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Boisterous Bruiser: Literature
  • Classic Chinese literature is in love with this trope, probably because the description of a Boisterous Bruiser is a perfect foil to the equally common gentleman scholar archetype:
  • A Song of Ice and Fire features a good number of them:
    • King Robert Baratheon doesn't let his political responsibilities get in the way of his appetite for drinking, eating, fighting, and screwing. Though he jests and shouts constantly, he is actually a deeply unhappy man. It turns out Boisterous Bruisers make great warriors, but bad kings.
    • "The Greatjon", Lord Jon Umber is a giant of a man with a loud and boisterous attitude. When two of his fingers are bitten off by Robb's direwolf, he laughs and becomes Robb's loudest supporter.
    • Tormund Giantsbane, an incredibly stocky old veteran who spins tales as tall as they are ribald, and still kicks ass alongside the younger raiders.
    • Strong Belwas, a boisterous pit fighter who thoroughly enjoys boasting of Strong Belwas's prowess at maximum volume while gorging himself on liver and onions. He's doubly awesome for being a eunuch - even taking his bollocks from him can't dampen his spirits!
    • Thoros of Myr, in the days when he was friends with Robert, said that he became a red priest because it was harder to spot wine spills on red clothes. He was also known for setting his sword on fire and giving as good as he got in melees. This is a priest we're talking about.
    • Aeron Greyjoy used to be one, an Ironborn (i.e. pseudo-Viking) raider who loved to drink and party and liked to boast that man could piss longer or farther than him. At the time of the series, he has changed into a dour, humorless religious fanatic. It is suggested that he was sexually abused by his brother Euron, and both his previous recklessness and current fanaticism both stem from his attempts to cope with this trauma.
  • Aubrey-Maturin: Jack Aubrey is a big, normally cheerful guy who likes food, pretty women, and making dreadful puns. However, as a captain in the British navy during the Napoleonic Wars, he has to work within the system more than is usual for this trope.
  • The eponymous Villain Protagonist of Barry Lyndon is sort of a deconstruction of the trope, as the novel is a pastiche of 18th century novels, which means that Barry could be thought of as "what Tom Jones would be like if he was evil". Barry pursued social advancement through underhanded means (including becoming a Sociopathic Soldier, a cardsharper, and police spy) but describes himself at his prime as being the toast of society and generous and open-hearted, with the flaw of being unable to resist the charm of a beautiful woman. Even assuming this is true, Barry is also a wife-beater and serial adulterer who squandered his wife's fortune and at the time he narrates, is in debtor's prison and in seriously bad health as a result of his earlier hedonism.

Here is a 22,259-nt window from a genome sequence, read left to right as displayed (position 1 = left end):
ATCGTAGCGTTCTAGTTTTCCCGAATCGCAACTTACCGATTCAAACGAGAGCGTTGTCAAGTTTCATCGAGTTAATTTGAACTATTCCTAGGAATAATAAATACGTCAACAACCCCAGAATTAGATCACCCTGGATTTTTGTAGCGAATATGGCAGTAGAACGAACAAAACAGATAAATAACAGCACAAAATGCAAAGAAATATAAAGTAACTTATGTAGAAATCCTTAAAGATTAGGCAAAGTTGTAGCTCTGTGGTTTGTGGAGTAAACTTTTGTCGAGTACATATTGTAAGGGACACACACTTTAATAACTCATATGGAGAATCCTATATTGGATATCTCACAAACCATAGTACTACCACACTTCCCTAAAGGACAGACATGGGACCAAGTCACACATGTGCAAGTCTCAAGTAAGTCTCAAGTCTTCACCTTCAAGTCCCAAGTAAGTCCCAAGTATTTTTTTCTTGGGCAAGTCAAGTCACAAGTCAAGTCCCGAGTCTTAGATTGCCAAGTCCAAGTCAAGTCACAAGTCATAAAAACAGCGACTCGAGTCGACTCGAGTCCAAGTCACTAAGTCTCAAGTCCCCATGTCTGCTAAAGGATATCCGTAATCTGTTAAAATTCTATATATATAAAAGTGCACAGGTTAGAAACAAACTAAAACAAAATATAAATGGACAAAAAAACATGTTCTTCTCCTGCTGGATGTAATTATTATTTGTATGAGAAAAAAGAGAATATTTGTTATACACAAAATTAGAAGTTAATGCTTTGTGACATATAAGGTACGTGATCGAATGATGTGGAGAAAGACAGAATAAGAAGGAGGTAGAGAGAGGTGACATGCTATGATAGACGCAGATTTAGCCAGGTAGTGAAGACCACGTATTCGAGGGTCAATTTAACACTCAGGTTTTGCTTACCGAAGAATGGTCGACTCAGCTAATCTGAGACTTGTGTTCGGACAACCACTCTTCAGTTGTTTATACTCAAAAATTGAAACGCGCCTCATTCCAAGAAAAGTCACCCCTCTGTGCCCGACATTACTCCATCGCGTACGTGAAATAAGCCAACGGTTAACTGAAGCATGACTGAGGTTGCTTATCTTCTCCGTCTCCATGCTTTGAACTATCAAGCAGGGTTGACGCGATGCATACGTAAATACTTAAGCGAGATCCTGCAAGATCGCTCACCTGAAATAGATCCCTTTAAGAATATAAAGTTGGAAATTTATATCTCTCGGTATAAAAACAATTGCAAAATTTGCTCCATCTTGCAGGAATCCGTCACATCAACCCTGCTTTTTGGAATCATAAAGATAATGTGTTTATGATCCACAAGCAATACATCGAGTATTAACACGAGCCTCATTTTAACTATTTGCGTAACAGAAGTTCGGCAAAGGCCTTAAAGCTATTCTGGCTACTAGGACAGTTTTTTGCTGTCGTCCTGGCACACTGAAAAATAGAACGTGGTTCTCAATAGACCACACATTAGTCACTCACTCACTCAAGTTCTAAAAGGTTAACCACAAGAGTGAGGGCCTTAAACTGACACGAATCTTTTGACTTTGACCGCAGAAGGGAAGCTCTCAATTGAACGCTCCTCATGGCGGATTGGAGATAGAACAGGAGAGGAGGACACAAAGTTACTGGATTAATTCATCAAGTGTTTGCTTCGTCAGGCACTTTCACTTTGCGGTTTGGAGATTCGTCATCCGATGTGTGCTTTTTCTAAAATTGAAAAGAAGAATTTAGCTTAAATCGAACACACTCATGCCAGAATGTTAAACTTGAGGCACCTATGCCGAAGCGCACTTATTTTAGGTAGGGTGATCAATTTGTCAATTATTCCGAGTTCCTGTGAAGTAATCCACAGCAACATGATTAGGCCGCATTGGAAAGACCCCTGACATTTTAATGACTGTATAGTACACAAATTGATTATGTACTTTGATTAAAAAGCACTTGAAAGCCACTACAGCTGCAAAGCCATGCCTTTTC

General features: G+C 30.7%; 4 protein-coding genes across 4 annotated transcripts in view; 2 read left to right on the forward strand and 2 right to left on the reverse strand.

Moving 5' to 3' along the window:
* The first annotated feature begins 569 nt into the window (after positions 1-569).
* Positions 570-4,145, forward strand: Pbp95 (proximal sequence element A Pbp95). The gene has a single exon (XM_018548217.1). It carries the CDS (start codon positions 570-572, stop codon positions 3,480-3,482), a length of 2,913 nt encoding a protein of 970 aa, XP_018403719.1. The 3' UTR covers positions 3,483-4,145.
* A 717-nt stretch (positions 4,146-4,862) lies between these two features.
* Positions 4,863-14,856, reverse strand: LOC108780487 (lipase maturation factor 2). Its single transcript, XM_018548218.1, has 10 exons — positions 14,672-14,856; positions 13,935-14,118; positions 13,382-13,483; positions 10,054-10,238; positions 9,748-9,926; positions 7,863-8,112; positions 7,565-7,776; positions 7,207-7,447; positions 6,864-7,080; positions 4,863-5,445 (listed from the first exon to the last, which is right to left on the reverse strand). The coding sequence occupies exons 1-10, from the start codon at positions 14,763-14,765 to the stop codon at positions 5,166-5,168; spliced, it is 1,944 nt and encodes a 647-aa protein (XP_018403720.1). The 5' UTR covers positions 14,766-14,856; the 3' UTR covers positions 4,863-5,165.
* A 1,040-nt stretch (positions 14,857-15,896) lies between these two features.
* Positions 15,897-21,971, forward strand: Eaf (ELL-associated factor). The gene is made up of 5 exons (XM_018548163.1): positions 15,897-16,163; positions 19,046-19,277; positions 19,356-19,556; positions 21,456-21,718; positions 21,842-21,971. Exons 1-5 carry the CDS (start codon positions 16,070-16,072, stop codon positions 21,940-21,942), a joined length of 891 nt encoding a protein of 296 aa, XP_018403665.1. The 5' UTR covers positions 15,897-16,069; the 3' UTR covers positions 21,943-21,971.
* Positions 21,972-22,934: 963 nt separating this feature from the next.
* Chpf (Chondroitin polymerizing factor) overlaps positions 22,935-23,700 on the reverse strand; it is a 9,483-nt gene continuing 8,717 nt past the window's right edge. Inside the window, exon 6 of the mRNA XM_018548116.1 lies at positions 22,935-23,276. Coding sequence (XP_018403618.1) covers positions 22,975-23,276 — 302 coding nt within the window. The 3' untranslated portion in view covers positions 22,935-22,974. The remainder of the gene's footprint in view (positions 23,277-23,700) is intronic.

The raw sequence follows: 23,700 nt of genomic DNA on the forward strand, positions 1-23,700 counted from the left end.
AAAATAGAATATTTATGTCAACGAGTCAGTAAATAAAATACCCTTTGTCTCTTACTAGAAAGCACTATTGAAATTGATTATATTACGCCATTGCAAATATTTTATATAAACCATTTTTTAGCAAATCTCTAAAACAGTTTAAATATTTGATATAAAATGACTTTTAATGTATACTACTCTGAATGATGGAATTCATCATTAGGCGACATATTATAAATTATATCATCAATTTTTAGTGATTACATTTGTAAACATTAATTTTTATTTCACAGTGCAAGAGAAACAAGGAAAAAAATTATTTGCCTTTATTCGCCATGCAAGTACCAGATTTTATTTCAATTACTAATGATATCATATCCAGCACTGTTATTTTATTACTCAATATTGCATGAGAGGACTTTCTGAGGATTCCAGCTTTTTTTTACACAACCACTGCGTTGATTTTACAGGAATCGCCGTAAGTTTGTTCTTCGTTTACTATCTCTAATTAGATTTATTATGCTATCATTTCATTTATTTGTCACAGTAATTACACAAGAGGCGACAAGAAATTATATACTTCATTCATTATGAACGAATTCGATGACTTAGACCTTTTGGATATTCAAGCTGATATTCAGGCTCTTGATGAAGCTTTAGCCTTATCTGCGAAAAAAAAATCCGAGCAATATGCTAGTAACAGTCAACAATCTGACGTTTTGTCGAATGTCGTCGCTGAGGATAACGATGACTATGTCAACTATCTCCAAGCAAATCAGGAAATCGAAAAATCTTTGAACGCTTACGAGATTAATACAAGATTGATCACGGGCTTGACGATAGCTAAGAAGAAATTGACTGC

• Antillar Maximus of Codex Alera, the bastard son of a HighLord and a loud, cheerful Handsome Lech capable of throwing around huge amounts of magic... or just punching you into the next country. Though as it happens, there's a darker reason for his party animal antics: his stepmother sees him as a threat to his half-brother Crassus, and has been trying to kill him for years. He doesn't think he'll live to reach middle age.
  • Conan the Barbarian, at least in Robert E. Howard's original short stories.
  • Nozdryov from Dead Souls is a deconstruction of this trope.
  • Death Star gunnery chief Tenn Graneet is this before Despayre and Alderaan — then the guilt sets in.
  • Gunner Dennis Silva of the USS Walker fits this to a T in Taylor Anderson's Destroyermen series.
  • Discworld
    • Nanny Ogg might very well be a female version of the trope.
    • Whereas Archchancellor Mustrum Ridcully is a straightforward example, partially subverted in that the other wizards never seem to appreciate how much fun he can be.
    • Monstrous Regiment's Sergeant Jackrum. Also a female example, as it turns out...
    • The Nac Mac Feegle, an entire race of six inch high drinking, fighting, stealing, drinking-and-fighting, and drinking-and-fighting-and-stealing fairies. Who are nigh indestructible and strong enough to lift a human.
  • Tazendra from the Dragaera (Khaavren) series. As a Porthos expy, she's a consumate warrior who wears her heart on her sleeve and is never happier than when in battle beside her comrades.
  • Gurney Halleck in Dune, well, sorta... kinda... somewhat.
  • Rider aka Alexander the Great from Fate/Zero novel. Aside from taking books from the local library and walking slowly away ("I am not a thief, I refuse to run"), shoving his Master around all the time, wanting to purchase a couple of stealth bombers for his world conquest, and considering Bill Clinton (the incumbent U.S. president during Fourth Grail War) to be a Worthy Opponent. He also attempts to rally most of the heroes to his banner. Even more blatant in the animaqted version of the novel, where his bruiser looks and demeanor are aken Up to Eleven.